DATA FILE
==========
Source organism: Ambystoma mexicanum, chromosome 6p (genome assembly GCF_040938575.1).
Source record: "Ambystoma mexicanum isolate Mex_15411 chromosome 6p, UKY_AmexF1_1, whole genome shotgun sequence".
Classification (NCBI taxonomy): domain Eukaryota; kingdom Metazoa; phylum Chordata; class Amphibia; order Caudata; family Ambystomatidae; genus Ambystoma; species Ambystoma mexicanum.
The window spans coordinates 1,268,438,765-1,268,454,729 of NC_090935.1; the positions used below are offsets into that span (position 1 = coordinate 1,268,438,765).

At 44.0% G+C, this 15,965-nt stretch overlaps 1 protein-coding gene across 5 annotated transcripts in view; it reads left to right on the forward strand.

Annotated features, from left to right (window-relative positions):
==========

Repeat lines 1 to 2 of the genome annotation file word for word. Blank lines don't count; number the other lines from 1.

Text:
Source organism: Ambystoma mexicanum, chromosome 6p (genome assembly GCF_040938575.1).
Source record: "Ambystoma mexicanum isolate Mex_15411 chromosome 6p, UKY_AmexF1_1, whole genome shotgun sequence".